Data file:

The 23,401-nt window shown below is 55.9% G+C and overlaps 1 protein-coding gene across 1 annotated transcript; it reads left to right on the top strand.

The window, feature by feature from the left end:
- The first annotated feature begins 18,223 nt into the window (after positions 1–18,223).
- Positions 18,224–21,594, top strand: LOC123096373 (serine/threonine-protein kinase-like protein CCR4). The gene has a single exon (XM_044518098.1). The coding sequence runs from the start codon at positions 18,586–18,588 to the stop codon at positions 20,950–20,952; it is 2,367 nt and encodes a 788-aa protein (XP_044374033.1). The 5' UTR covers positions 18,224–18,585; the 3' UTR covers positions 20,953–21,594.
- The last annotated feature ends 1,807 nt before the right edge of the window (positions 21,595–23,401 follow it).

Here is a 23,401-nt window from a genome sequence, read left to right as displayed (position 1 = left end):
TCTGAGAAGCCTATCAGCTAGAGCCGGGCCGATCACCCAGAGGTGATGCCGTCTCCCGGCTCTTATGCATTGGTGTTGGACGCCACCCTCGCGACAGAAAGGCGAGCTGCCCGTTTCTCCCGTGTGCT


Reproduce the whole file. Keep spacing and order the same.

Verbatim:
The 23,401-nt window shown below is 55.9% G+C and overlaps 1 protein-coding gene across 1 annotated transcript; it reads left to right on the top strand.

The window, feature by feature from the left end:
- The first annotated feature begins 18,223 nt into the window (after positions 1–18,223).
- Positions 18,224–21,594, top strand: LOC123096373 (serine/threonine-protein kinase-like protein CCR4). The gene has a single exon (XM_044518098.1). The coding sequence runs from the start codon at positions 18,586–18,588 to the stop codon at positions 20,950–20,952; it is 2,367 nt and encodes a 788-aa protein (XP_044374033.1). The 5' UTR covers positions 18,224–18,585; the 3' UTR covers positions 20,953–21,594.
- The last annotated feature ends 1,807 nt before the right edge of the window (positions 21,595–23,401 follow it).

Here is a 23,401-nt window from a genome sequence, read left to right as displayed (position 1 = left end):
TCTGAGAAGCCTATCAGCTAGAGCCGGGCCGATCACCCAGAGGTGATGCCGTCTCCCGGCTCTTATGCATTGGTGTTGGACGCCACCCTCGCGACAGAAAGGCGAGCTGCCCGTTTCTCCCGTGTGCT